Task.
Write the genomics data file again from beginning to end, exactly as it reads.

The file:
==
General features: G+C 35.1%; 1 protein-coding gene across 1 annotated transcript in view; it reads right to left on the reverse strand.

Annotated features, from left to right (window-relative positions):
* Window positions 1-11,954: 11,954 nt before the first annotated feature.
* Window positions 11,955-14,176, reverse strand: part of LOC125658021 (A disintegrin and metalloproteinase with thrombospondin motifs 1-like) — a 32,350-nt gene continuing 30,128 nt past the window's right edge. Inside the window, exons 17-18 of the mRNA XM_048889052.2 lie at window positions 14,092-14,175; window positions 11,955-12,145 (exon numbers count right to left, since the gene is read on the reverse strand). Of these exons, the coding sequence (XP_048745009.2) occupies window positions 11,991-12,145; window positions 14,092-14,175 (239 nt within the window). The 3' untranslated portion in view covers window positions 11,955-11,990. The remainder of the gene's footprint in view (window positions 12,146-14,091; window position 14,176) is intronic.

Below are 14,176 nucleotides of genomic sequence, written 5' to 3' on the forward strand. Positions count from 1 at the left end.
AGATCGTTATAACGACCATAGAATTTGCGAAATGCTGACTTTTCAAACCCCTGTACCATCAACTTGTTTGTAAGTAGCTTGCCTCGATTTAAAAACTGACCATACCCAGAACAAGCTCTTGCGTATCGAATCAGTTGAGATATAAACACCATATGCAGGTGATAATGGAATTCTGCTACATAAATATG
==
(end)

General features: G+C 35.1%; 1 protein-coding gene across 1 annotated transcript in view; it reads right to left on the reverse strand.

Annotated features, from left to right (window-relative positions):
* Window positions 1-11,954: 11,954 nt before the first annotated feature.
* Window positions 11,955-14,176, reverse strand: part of LOC125658021 (A disintegrin and metalloproteinase with thrombospondin motifs 1-like) — a 32,350-nt gene continuing 30,128 nt past the window's right edge. Inside the window, exons 17-18 of the mRNA XM_048889052.2 lie at window positions 14,092-14,175; window positions 11,955-12,145 (exon numbers count right to left, since the gene is read on the reverse strand). Of these exons, the coding sequence (XP_048745009.2) occupies window positions 11,991-12,145; window positions 14,092-14,175 (239 nt within the window). The 3' untranslated portion in view covers window positions 11,955-11,990. The remainder of the gene's footprint in view (window positions 12,146-14,091; window position 14,176) is intronic.

Below are 14,176 nucleotides of genomic sequence, written 5' to 3' on the forward strand. Positions count from 1 at the left end.
AGATCGTTATAACGACCATAGAATTTGCGAAATGCTGACTTTTCAAACCCCTGTACCATCAACTTGTTTGTAAGTAGCTTGCCTCGATTTAAAAACTGACCATACCCAGAACAAGCTCTTGCGTATCGAATCAGTTGAGATATAAACACCATATGCAGGTGATAATGGAATTCTGCTACATAAATATG